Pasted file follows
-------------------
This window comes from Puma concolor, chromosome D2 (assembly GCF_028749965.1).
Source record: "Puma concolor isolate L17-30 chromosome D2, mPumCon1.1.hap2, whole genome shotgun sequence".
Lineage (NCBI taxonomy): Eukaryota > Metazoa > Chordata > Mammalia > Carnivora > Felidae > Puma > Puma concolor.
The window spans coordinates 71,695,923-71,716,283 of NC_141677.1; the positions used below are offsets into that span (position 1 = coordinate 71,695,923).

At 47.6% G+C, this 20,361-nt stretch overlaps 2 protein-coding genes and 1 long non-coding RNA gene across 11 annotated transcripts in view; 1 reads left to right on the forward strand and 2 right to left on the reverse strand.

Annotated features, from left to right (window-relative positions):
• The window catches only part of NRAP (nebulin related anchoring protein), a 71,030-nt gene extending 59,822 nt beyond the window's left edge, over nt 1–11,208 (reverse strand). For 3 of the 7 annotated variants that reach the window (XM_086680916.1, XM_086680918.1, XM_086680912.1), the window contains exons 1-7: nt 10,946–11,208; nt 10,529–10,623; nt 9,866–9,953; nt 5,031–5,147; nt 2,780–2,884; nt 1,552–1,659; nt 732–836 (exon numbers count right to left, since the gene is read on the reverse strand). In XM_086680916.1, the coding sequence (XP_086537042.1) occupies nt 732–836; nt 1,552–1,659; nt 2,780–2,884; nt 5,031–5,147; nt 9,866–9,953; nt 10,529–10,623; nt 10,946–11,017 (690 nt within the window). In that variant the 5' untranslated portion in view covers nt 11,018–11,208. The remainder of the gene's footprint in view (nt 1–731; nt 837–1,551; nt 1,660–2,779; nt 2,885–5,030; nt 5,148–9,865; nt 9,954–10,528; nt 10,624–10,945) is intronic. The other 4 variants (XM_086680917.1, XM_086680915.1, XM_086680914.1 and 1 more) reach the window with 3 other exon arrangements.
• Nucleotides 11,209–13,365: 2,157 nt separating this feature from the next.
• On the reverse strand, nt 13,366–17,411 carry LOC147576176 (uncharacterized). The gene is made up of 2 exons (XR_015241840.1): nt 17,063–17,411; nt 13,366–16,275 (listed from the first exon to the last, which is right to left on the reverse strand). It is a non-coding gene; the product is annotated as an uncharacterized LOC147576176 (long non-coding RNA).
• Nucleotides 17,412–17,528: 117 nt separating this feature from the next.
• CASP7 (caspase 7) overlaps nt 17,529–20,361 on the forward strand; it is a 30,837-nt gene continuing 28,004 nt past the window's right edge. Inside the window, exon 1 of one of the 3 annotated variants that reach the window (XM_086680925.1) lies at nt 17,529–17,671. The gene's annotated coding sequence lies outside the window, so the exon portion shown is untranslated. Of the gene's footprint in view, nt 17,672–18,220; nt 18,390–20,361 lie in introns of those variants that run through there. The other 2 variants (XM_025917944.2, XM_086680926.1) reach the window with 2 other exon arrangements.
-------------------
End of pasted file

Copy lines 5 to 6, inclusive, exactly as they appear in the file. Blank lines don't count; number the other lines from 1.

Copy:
At 47.6% G+C, this 20,361-nt stretch overlaps 2 protein-coding genes and 1 long non-coding RNA gene across 11 annotated transcripts in view; 1 reads left to right on the forward strand and 2 right to left on the reverse strand.

Annotated features, from left to right (window-relative positions):